New School Year, New Virus Concerns
COVID-19 TRENDS WATCHED AS ENGLISH SCHOOLS OPEN
Markets will probably remain on Covid-19 alert in the week ahead reflecting ongoing concerns about signs of an acceleration in European coronavirus cases. However, more positively, the number of new cases in the US has been reported as down for a fifth successive week. Switzerland and a number of others were added to the list of countries from which travellers need to quarantine when entering the UK. There have also been some indications of an increase in the number of UK cases. With the move back to school set to get underway in England and Wales in the coming week, markets will be watching for any sign of further rises. Meanwhile, media reports suggest that the government will more strongly encourage a move back to work during the autumn reflecting rising concerns about negative impacts of working from home on the economy.
FEDERAL RESERVE HELPS SUPPORT MARKETS
Equity markets seem set to end the week higher despite ongoing concerns about Covid-19 and further signs of a deterioration in relations between the US and China. The positive mood was helped by a speech by Federal Reserve Chair Powell. He said the US central bank will in future take a more pragmatic approach to inflation targeting allowing for overshoots in order to balance out previous undershoots in inflation. The speech was seen as implying that US interest rates are likely to stay lower for longer. In response the US dollar slipped, while in the US Treasury market the yield curve steepened as shorter-term interest rates dipped but longer rates rose in anticipation of future higher inflation.
US EMPLOYMENT AND ISM SURVEYS IN FOCUS
The coming week is holiday-shortened in the UK. Nevertheless there is a lot of international data to focus on, particularly in the US. The most recent deceleration in new US Covid-19 cases may help to reduce concerns about a stalling of economic activity. However, recent economic data have still been mixed. The key indicators next week will be the August labour market report (Fri) and the ISM surveys (Tue & Thu). We expect employment growth to have slowed to 1,425k (from 1,763k in July) but the unemployment rate to fall to 9.8% (from 10.2%). Both the manufacturing and services ISM indexes are forecast to hold well above 50 but services may fall back from its very high July level. Overall the data are likely to be consistent with a slowing, but not a stalling, in activity. A number of Fed policymakers are scheduled to speak next week. They will be expected to follow up on the Fed Chair’s remarks and possibly provide more colour on how much difference in practice the change will make to the monetary policy outlook. Their comments will also be watched for any signals on the Fed’s ‘forward guidance’, something that Powell did not mention this week. It is widely expected that the Fed will tweak its guidance in the autumn to provide more indication of the timing of future policy changes. So markets will be looking for hints whether this will happen at the next policy meeting in September. UK CONSTRUCTION PMI MAY SHOW A FURTHER RISE The coming’s weeks UK data calendar is very sparse. Tuesday’s Bank of England money supply and lending data will watched for signs of acceleration in consumer spending and in housing activity. Pickups are expected to have occurred in both consumer credit and mortgage approvals in July. However, next month’s updates for August, which will show the impact of the Chancellor’s schemes to support growth including the temporary cut to stamp duty, may show bigger rises. Construction PMI data for August (Fri) is likely to match the initial readings for manufacturing and services (final estimates due Tue and Thu), and show a further rise in activity. Anecdotal reports point to an ongoing strong bounce in construction, which may have been further boosted by the move on stamp duty. Less positively, the employment subcomponent may provide the same warning of potential future declines seen in manufacturing and services reports.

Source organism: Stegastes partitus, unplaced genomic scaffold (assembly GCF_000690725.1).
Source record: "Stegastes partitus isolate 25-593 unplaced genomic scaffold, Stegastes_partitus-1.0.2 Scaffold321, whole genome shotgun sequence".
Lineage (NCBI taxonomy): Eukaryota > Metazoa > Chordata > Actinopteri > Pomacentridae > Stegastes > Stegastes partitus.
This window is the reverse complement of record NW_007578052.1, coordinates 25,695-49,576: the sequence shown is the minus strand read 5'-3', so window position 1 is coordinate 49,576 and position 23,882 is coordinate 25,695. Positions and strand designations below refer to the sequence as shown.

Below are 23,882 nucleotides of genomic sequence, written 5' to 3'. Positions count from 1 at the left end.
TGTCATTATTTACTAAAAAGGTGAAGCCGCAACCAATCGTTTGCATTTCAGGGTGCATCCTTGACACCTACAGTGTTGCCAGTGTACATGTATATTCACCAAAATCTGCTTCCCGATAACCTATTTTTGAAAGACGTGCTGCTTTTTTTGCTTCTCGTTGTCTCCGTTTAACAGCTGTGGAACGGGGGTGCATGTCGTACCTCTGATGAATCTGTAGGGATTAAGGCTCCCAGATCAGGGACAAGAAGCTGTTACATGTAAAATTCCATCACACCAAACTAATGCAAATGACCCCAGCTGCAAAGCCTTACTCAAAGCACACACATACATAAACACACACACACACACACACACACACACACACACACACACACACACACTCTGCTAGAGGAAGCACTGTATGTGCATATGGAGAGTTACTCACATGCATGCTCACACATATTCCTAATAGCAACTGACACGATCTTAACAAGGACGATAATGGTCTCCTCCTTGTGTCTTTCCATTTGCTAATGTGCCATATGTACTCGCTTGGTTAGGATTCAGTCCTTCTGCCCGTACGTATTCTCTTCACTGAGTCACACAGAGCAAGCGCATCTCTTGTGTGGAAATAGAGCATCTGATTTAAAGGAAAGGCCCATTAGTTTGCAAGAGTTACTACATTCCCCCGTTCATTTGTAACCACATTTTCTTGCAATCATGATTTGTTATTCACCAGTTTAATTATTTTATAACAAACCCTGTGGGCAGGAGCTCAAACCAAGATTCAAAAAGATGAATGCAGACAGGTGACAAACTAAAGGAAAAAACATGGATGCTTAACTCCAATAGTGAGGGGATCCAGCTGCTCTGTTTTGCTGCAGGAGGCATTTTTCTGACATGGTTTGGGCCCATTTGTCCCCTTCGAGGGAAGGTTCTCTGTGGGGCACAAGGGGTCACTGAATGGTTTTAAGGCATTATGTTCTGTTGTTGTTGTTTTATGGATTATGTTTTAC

RECENT EUROZONE DATA HAS BEEN MIXED
In the Eurozone, final readings for August PMIs (Tue & Thu) will be watched for any improvement from the much lower-than-expected initial readings. This week’s stronger-than-forecast August outturns for the German IFO survey and the European Commission’s measure of economic sentiment suggest that the PMIs may have exaggerated the extent of any slowdown. Nevertheless it will be surprising if the initial estimates were revised significantly. One area of concern in the Eurozone, as in the UK, is employment as businesses may be forced to lay off staff. So far, European unemployment rate measures have remained very low. The July update for the region as a whole may show a small rise to 8.0% (from 7.8% in July) but the German August reading for jobless claims is expected to hold at 6.4%. In China, PMIs for August will provide further information on the strength of the rebound in the first country into and out of lockdown. The consensus expectation is for the levels of both the official and Caixin surveys to be little changed from July. That would mean that they are all holding some way above 50 consistent with ongoing growth in the economy, albeit that activity is still well down on its prepandemic level. Finally the Australian central bank’s latest update (Tue) is not expected to signal a policy change. The RBA is expected to say that monetary policy will remain growth supportive amid ongoing concerns about the impact of the latest rise in Covid-19 cases. However, the RBA seems very reluctant to promise any further easing.
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